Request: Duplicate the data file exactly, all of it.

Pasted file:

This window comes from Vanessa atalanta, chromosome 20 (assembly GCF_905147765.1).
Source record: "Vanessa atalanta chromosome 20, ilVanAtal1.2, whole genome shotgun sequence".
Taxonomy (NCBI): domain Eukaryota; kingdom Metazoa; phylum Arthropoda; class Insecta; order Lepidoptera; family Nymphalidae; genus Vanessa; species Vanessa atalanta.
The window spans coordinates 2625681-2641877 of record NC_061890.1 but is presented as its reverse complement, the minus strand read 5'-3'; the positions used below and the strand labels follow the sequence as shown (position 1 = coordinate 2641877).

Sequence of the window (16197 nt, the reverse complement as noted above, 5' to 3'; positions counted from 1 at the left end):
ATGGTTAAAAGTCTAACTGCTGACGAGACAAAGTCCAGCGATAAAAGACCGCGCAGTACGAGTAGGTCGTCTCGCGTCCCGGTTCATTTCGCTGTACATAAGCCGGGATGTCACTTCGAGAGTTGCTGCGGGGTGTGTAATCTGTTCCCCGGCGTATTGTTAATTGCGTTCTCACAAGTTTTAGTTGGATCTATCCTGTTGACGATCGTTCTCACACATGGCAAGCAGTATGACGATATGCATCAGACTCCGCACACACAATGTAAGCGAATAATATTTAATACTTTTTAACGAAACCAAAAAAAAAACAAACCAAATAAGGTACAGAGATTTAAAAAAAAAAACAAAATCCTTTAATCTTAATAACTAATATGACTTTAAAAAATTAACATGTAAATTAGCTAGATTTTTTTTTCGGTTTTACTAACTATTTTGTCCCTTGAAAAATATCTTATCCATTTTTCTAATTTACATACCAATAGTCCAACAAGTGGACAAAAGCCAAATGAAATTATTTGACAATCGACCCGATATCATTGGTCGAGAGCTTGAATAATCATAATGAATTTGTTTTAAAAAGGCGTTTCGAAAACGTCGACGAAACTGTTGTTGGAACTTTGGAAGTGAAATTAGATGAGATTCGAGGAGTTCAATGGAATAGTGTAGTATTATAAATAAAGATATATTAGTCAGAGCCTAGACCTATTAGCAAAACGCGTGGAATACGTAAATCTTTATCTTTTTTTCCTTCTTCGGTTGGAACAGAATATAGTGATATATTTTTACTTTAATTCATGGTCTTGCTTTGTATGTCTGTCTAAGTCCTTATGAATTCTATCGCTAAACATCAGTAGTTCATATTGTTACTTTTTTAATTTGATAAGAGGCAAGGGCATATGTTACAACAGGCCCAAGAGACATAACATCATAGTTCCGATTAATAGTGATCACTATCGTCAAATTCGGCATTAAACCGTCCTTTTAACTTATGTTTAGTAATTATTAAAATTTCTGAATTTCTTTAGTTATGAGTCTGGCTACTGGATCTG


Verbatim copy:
This window comes from Vanessa atalanta, chromosome 20 (assembly GCF_905147765.1).
Source record: "Vanessa atalanta chromosome 20, ilVanAtal1.2, whole genome shotgun sequence".
Taxonomy (NCBI): domain Eukaryota; kingdom Metazoa; phylum Arthropoda; class Insecta; order Lepidoptera; family Nymphalidae; genus Vanessa; species Vanessa atalanta.
The window spans coordinates 2625681-2641877 of record NC_061890.1 but is presented as its reverse complement, the minus strand read 5'-3'; the positions used below and the strand labels follow the sequence as shown (position 1 = coordinate 2641877).

Sequence of the window (16197 nt, the reverse complement as noted above, 5' to 3'; positions counted from 1 at the left end):
ATGGTTAAAAGTCTAACTGCTGACGAGACAAAGTCCAGCGATAAAAGACCGCGCAGTACGAGTAGGTCGTCTCGCGTCCCGGTTCATTTCGCTGTACATAAGCCGGGATGTCACTTCGAGAGTTGCTGCGGGGTGTGTAATCTGTTCCCCGGCGTATTGTTAATTGCGTTCTCACAAGTTTTAGTTGGATCTATCCTGTTGACGATCGTTCTCACACATGGCAAGCAGTATGACGATATGCATCAGACTCCGCACACACAATGTAAGCGAATAATATTTAATACTTTTTAACGAAACCAAAAAAAAAACAAACCAAATAAGGTACAGAGATTTAAAAAAAAAAACAAAATCCTTTAATCTTAATAACTAATATGACTTTAAAAAATTAACATGTAAATTAGCTAGATTTTTTTTTCGGTTTTACTAACTATTTTGTCCCTTGAAAAATATCTTATCCATTTTTCTAATTTACATACCAATAGTCCAACAAGTGGACAAAAGCCAAATGAAATTATTTGACAATCGACCCGATATCATTGGTCGAGAGCTTGAATAATCATAATGAATTTGTTTTAAAAAGGCGTTTCGAAAACGTCGACGAAACTGTTGTTGGAACTTTGGAAGTGAAATTAGATGAGATTCGAGGAGTTCAATGGAATAGTGTAGTATTATAAATAAAGATATATTAGTCAGAGCCTAGACCTATTAGCAAAACGCGTGGAATACGTAAATCTTTATCTTTTTTTCCTTCTTCGGTTGGAACAGAATATAGTGATATATTTTTACTTTAATTCATGGTCTTGCTTTGTATGTCTGTCTAAGTCCTTATGAATTCTATCGCTAAACATCAGTAGTTCATATTGTTACTTTTTTAATTTGATAAGAGGCAAGGGCATATGTTACAACAGGCCCAAGAGACATAACATCATAGTTCCGATTAATAGTGATCACTATCGTCAAATTCGGCATTAAACCGTCCTTTTAACTTATGTTTAGTAATTATTAAAATTTCTGAATTTCTTTAGTTATGAGTCTGGCTACTGGATCTG